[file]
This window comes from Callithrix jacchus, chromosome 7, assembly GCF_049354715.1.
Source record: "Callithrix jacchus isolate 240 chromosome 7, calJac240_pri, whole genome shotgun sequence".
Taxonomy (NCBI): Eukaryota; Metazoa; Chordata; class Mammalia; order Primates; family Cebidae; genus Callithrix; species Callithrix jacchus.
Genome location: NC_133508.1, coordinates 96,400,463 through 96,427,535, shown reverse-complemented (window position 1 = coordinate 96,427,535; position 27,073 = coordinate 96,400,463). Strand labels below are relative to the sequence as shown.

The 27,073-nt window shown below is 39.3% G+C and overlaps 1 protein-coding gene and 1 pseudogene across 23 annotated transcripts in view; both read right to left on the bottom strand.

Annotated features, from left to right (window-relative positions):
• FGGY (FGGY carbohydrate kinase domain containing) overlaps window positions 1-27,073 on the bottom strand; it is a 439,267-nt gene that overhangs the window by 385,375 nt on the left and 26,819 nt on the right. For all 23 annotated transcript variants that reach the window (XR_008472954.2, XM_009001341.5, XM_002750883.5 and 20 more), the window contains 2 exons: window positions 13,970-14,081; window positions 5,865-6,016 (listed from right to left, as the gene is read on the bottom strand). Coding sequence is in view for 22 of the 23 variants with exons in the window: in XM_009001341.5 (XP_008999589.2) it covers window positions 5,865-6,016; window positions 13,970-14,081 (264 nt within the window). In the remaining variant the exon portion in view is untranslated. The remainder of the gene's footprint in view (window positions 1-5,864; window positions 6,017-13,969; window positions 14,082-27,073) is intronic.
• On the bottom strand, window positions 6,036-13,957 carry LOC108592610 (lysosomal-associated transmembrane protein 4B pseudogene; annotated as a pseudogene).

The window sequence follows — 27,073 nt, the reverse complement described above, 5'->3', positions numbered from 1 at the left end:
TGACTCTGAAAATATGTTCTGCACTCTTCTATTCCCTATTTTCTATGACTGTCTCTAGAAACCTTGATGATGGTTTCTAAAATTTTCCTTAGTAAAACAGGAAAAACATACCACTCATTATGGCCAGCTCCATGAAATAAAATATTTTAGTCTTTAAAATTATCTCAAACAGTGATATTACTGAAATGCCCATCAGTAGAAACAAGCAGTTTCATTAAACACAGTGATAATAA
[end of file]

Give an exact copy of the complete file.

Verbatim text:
This window comes from Callithrix jacchus, chromosome 7, assembly GCF_049354715.1.
Source record: "Callithrix jacchus isolate 240 chromosome 7, calJac240_pri, whole genome shotgun sequence".
Taxonomy (NCBI): Eukaryota; Metazoa; Chordata; class Mammalia; order Primates; family Cebidae; genus Callithrix; species Callithrix jacchus.
Genome location: NC_133508.1, coordinates 96,400,463 through 96,427,535, shown reverse-complemented (window position 1 = coordinate 96,427,535; position 27,073 = coordinate 96,400,463). Strand labels below are relative to the sequence as shown.

The 27,073-nt window shown below is 39.3% G+C and overlaps 1 protein-coding gene and 1 pseudogene across 23 annotated transcripts in view; both read right to left on the bottom strand.

Annotated features, from left to right (window-relative positions):
• FGGY (FGGY carbohydrate kinase domain containing) overlaps window positions 1-27,073 on the bottom strand; it is a 439,267-nt gene that overhangs the window by 385,375 nt on the left and 26,819 nt on the right. For all 23 annotated transcript variants that reach the window (XR_008472954.2, XM_009001341.5, XM_002750883.5 and 20 more), the window contains 2 exons: window positions 13,970-14,081; window positions 5,865-6,016 (listed from right to left, as the gene is read on the bottom strand). Coding sequence is in view for 22 of the 23 variants with exons in the window: in XM_009001341.5 (XP_008999589.2) it covers window positions 5,865-6,016; window positions 13,970-14,081 (264 nt within the window). In the remaining variant the exon portion in view is untranslated. The remainder of the gene's footprint in view (window positions 1-5,864; window positions 6,017-13,969; window positions 14,082-27,073) is intronic.
• On the bottom strand, window positions 6,036-13,957 carry LOC108592610 (lysosomal-associated transmembrane protein 4B pseudogene; annotated as a pseudogene).

The window sequence follows — 27,073 nt, the reverse complement described above, 5'->3', positions numbered from 1 at the left end:
TGACTCTGAAAATATGTTCTGCACTCTTCTATTCCCTATTTTCTATGACTGTCTCTAGAAACCTTGATGATGGTTTCTAAAATTTTCCTTAGTAAAACAGGAAAAACATACCACTCATTATGGCCAGCTCCATGAAATAAAATATTTTAGTCTTTAAAATTATCTCAAACAGTGATATTACTGAAATGCCCATCAGTAGAAACAAGCAGTTTCATTAAACACAGTGATAATAA